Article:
She used her office to create a Financial Literacy Task Force that includes representatives from financial institutions as well as community groups such as Wildfire and also the vice president of the Navajo Nation. That task force has promoted changes to state law, she said, that benefit overall financial literacy in the state.
In 2019 she said she supported a bill that passed requiring Arizona high school students to learn financial literacy.
“The battle is always, where are you going to fit these classes,” she said. “So I knew where our opposition could have been.”
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She said she worked with the Arizona State Board of Education to combine financial education with economics courses.
“We actually put it in the law that when you have your semester of econ you have your semester of financial literacy,” she said.
“I already have a strong background in education policy. So we need to get into our schools to not only share the message of savings … but making it fun. One idea our task force is promoting is how do you create something for children that is fun and engaging.”
Another change Yee said she supported was requirements for people getting state financial subsidies from DES to have to participate in financial literacy coursework.
“To help them understand what it is to create a budget, to set money aside, so they do not have to go back into the system,” she said.
'Working with the people's money'
Yee has two grade-school-age boys, and said the financial lessons she tries to impart to them translate to the state.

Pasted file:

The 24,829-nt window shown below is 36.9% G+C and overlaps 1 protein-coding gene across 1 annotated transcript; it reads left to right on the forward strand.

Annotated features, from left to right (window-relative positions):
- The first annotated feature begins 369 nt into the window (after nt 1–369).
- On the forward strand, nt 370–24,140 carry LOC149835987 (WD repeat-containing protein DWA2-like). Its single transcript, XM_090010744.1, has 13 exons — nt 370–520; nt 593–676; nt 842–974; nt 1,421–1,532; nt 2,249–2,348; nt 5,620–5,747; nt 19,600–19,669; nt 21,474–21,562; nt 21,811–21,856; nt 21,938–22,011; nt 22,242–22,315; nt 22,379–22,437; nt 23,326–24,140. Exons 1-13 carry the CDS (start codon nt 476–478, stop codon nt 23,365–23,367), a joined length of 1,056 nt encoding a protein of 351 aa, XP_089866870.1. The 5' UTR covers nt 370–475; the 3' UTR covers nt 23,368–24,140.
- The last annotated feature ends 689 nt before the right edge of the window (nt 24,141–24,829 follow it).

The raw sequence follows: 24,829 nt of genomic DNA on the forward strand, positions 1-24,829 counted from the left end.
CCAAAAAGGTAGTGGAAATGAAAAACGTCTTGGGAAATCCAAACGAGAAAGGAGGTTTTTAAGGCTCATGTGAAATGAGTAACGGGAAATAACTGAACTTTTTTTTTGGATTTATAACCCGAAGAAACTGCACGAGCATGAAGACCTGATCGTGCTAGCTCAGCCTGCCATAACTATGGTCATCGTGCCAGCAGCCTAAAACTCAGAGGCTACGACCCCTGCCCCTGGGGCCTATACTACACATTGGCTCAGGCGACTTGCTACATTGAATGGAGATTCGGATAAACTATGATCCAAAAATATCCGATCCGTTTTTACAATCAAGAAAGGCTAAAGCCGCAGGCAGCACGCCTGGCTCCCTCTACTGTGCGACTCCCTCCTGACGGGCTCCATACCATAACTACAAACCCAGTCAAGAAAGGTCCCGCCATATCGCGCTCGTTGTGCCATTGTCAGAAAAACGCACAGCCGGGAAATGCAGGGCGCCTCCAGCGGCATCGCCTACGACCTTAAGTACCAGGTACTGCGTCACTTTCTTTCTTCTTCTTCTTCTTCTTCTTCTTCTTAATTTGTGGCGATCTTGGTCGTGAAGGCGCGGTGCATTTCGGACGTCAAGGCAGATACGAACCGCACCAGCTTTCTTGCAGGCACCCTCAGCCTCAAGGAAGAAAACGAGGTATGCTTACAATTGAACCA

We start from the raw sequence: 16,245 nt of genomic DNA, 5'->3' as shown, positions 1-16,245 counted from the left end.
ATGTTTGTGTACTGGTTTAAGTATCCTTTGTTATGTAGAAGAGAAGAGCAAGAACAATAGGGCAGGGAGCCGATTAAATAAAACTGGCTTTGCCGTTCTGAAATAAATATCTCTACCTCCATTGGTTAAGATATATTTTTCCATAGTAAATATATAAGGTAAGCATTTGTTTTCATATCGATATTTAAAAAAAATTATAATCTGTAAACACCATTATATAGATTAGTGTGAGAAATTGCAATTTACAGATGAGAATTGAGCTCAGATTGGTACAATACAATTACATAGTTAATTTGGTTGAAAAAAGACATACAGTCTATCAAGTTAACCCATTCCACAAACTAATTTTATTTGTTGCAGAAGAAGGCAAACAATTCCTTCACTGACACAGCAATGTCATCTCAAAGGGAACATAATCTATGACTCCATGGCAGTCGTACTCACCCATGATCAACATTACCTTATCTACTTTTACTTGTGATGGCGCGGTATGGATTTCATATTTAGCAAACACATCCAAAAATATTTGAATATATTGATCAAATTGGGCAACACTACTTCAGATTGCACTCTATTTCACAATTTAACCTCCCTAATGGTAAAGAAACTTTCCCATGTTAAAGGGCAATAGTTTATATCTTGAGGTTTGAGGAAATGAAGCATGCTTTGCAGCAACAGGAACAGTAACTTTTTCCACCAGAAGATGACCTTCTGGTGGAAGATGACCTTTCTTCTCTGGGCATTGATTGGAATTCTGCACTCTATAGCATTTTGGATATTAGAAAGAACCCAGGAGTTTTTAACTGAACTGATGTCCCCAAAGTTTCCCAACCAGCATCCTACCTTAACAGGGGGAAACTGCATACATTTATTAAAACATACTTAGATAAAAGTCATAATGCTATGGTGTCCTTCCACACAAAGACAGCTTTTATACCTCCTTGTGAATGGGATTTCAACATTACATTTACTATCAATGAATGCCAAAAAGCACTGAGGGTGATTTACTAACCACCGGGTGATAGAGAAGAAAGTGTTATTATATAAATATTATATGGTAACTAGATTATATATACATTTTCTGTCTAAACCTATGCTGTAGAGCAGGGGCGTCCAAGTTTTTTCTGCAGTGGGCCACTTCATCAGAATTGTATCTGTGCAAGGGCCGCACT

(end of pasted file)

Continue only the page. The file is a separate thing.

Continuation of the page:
That started with paying the boys for certain chores, like washing the car. She keeps the money in a Ziplock back so it is visible to them. Then she would take them to the dollar store and let them spend their earnings.
“What I have learned from my children is, they get bored very quickly with the dollar store,” she said. “Then they start saying, 'If we saved more and put more money in the Ziplock bag, can we go to Walmart or Target, because they have bigger toys and they are much better?'”
That’s the kind of financial literacy she advocates for schools and others.
“It’s the same thing that we like to share with our friends in the Legislature," she said. "You don’t have to spend every penny you have in the bucket. You’ve got to put money aside for a rainy day. You also have to pay down your debt ... . There are so many pieces of debt on the books that many of these young legislators don’t know because of term limits."
She said in 2019 she spoke to the Appropriations Committee to encourage lawmakers to save more.
“It’s the same as a household, but you are working with the people’s money,” she said.
Yee said she has spent much of her time in the Treasurer’s Office meeting with various city and town officials to discuss the investments that her office manages for them. She said she often spends those meetings discussing the benefits of moving portions of their savings to higher-yielding investments.
She said on the campaign trail she has heard voters’ concerns about border security, but also the economy.
"That is No. 1 in this cycle," she said. "The economy is obviously at the forefront. People are paying more at the gas pump. They are not finding inventory they need on the store shelves. ... That is something that is not American. I think people are really concerned about what is to come."
Reach reporter Ryan Randazzo at email@example.com or 602-444-4331. Follow him on Twitter @UtilityReporter.
This article originally appeared on Arizona Republic: Arizona Republican treasurer candidate 2022 candidate: Kimberly Yee